by Robert Burns
Tune: The Hemp Dresser
The Deil cam fiddling through the toun
An danced awa wi th’ exciseman,
An ilka wife cried, “Auld Mahoun,
I wish you luck o the prize, man
The Deil’s awa, the Deil’s awa,
The Deil’s awa, wi th’ exciseman,
He’s danced awa, he’s danced awa,
He’s danced awa wi th’ exciseman
We’ll mak oor maut an we’ll brew oor drink
We’ll laugh, sing an rejoice, man,
And mony braw thanks tae the muckle black Deil
That danced awa wi th’ exciseman
There’s threesome reels, there’s foursome reels
There’s hornpipes an strathspeys, man
But the ae best dance that cam tae oor land
Was “The Deil’s Awa Wi The Exciseman”
Ae: one, single
Exciseman: collector of tax on alcohol and other imported goods; prosecutor of smugglers, illegal still makers and unlicensed brewers
Mahoun: name for the devil
Maut: malt, ingredient and other name for ale
Reel: dance using a figure of eight
Strathspey: dance slower than a reel
Gordeanna McCulloch brought this song to Sangschule.
The tune first appeared in Playford’s Dancing Master of 1675.
Burns took work as an exciseman to bolster the income he struggled to get from his farm but, according to The Canongate Burns, P.xi, his excise duties were no escape from physical drudgery. Burns is quoted:
‘I am jaded to death with fatigue. For these two months or three months, on an average, I have not ridden less than two hundred miles per week.’ The paper work of the Excise also ate into not only his time but his spirit”. The editors quote Burns on this topic: “Fine employment for a poet’s pen! …Here I sit, altogether Novemberish…my soul…like a wild Finch caught amid the horrors of winter and newly thrust into a cage.” Burns also had problems of principle in becoming a servant of a political regime he loathed.
Nevertheless, Burns carried out his duties as an exciseman, and one such episode led to a popular story about the origins of the song. John Loesberg in his The Scottish Songs of Robert Burns says:
“There are two conflicting stories about the origins of this song. In the first and most dramatic, Burns, the exciseman, finds himself awaiting reinforcements from Dumfries before boarding a French brig to impound her cargo. After several hours waiting in the wet salt marshes Burns was getting increasingly impatient and was heard to abuse his colleague Lewars, who had galloped off with the message. One of the waiting men suggested that the devil should take Lewars for his pains and that Burns should write a song about his fellow exciseman while they waited. After walking along the shore a while, Burns returned and recited these verses. Later the group was successful in boarding and taking the smuggling ship. The Canongate Burns editors regard the story as myth but give the name of the smuggling ship as the Rosamund and its location as the Solway Firth.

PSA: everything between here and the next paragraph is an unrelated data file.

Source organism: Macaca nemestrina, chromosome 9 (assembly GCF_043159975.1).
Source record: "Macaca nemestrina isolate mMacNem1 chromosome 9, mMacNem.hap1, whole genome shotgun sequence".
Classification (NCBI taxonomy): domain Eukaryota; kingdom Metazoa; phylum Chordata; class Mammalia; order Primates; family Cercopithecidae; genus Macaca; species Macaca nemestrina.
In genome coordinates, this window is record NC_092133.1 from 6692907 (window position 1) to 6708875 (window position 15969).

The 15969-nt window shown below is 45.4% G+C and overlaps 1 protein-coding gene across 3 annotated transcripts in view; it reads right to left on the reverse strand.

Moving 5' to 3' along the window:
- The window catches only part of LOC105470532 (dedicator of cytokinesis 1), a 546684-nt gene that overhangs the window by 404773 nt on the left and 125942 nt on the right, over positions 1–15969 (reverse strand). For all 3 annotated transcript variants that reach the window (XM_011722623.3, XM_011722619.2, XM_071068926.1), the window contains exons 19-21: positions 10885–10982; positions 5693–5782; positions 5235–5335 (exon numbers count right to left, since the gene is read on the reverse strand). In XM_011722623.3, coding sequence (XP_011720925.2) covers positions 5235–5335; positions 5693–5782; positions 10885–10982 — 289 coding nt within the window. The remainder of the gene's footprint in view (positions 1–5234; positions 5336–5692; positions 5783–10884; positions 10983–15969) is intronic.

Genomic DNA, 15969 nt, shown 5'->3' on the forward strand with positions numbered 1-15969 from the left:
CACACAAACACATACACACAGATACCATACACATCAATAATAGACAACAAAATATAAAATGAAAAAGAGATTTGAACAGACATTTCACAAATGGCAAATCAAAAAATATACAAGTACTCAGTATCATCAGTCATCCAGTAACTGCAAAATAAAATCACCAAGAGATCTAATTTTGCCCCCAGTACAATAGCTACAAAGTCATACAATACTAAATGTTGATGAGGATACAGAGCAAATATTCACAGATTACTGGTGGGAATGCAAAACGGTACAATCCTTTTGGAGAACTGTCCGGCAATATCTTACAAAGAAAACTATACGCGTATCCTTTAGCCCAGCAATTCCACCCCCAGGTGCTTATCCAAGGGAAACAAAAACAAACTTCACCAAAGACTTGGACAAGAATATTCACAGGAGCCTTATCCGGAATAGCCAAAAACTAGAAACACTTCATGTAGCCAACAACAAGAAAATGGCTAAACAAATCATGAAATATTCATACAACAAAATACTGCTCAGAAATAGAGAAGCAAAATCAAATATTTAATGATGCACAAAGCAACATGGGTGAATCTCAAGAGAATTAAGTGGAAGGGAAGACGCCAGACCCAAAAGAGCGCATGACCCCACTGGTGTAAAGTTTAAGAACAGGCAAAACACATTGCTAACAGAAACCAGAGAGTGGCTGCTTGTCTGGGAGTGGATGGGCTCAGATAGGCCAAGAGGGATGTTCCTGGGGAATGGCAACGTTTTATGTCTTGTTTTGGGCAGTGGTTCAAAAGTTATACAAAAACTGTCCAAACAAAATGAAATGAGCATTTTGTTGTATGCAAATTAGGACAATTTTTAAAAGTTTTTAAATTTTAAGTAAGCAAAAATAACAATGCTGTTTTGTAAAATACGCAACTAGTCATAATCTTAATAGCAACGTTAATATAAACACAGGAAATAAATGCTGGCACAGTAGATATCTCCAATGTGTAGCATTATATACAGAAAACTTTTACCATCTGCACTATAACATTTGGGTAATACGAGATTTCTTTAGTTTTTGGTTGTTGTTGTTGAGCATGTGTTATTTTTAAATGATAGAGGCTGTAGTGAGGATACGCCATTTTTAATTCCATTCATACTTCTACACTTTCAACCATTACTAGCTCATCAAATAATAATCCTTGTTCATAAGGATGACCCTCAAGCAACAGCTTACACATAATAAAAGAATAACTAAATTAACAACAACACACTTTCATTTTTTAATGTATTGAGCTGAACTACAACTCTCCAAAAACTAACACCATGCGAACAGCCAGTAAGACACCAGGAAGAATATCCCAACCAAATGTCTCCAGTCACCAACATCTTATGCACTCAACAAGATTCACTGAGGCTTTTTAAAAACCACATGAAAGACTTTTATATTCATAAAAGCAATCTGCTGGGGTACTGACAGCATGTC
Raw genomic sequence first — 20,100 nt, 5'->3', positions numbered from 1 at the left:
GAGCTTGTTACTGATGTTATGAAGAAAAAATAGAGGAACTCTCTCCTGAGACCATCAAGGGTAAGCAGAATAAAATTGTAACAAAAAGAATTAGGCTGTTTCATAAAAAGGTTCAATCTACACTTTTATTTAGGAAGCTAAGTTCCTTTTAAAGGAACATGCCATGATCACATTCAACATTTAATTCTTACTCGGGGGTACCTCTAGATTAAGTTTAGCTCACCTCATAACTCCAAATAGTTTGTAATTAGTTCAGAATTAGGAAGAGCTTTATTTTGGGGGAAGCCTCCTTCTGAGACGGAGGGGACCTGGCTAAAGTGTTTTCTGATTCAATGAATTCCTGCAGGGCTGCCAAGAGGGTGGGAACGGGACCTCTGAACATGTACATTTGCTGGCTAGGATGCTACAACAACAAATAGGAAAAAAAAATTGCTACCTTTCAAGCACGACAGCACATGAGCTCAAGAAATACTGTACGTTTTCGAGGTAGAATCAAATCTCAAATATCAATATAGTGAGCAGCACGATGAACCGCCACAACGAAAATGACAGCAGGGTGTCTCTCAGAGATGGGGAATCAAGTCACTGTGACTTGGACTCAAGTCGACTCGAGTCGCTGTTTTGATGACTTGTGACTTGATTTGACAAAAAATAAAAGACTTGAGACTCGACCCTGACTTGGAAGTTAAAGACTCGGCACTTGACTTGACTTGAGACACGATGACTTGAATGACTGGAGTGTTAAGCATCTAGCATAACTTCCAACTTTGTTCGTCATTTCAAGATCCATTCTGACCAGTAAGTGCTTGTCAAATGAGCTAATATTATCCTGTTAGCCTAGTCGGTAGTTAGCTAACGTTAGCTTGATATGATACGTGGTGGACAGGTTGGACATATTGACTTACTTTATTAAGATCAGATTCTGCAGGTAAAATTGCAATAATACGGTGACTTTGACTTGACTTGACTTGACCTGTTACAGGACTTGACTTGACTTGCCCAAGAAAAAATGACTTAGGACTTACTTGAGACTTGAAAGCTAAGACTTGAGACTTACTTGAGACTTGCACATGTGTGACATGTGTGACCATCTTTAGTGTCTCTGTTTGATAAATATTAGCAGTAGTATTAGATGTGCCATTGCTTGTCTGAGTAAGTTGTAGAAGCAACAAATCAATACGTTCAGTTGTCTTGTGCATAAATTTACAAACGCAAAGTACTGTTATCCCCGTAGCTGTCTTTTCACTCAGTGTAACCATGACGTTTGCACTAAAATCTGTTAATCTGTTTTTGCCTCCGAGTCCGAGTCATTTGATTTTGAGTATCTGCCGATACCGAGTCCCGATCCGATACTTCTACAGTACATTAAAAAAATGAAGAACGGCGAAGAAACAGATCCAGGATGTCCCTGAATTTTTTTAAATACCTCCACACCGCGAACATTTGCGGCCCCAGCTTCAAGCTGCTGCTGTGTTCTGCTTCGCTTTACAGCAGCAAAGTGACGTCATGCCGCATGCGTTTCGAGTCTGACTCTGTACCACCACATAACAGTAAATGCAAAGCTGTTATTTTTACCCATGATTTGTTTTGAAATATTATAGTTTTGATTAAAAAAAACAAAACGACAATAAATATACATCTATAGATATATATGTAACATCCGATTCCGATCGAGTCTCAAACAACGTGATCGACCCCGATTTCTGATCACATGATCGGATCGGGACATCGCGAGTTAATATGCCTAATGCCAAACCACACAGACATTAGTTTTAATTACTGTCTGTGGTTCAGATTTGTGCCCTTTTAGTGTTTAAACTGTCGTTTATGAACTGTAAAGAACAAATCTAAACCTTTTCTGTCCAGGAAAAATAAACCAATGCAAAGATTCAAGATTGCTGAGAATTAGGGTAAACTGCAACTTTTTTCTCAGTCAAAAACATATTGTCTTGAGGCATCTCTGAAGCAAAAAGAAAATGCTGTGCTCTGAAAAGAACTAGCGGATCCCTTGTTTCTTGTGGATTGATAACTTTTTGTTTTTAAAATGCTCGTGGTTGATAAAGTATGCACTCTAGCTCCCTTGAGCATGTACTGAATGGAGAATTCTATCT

John Loesberg continues with the “second and more down to earth version” which “has Burns simply writing the verses for a toast at an excisemen’s dinner” and this tallies with a Burns’ letter of 1792 (letter 500 in The Complete Letters of Robert Burns ed. Mackay) mentioning the Excise-court dinner where he sang this song. However Loesberg concludes that it is possible that both stories are true – the song Burns recited at the dinner could have first been written out on the marshes.
Nigel Gatherer in Songs Of Dundee, explains that one reason for the importance of access to cheap alcohol and those who made or smuggled it after the union of 1707, was “the appalling water supply. Even the Church, which preached against spirits, approved of beer as ‘strengthening’”. Many people felt the new tax on ale was going towards English debts, and smuggling of spirits became widespread. “This made spirits cheaper than the taxed ale”.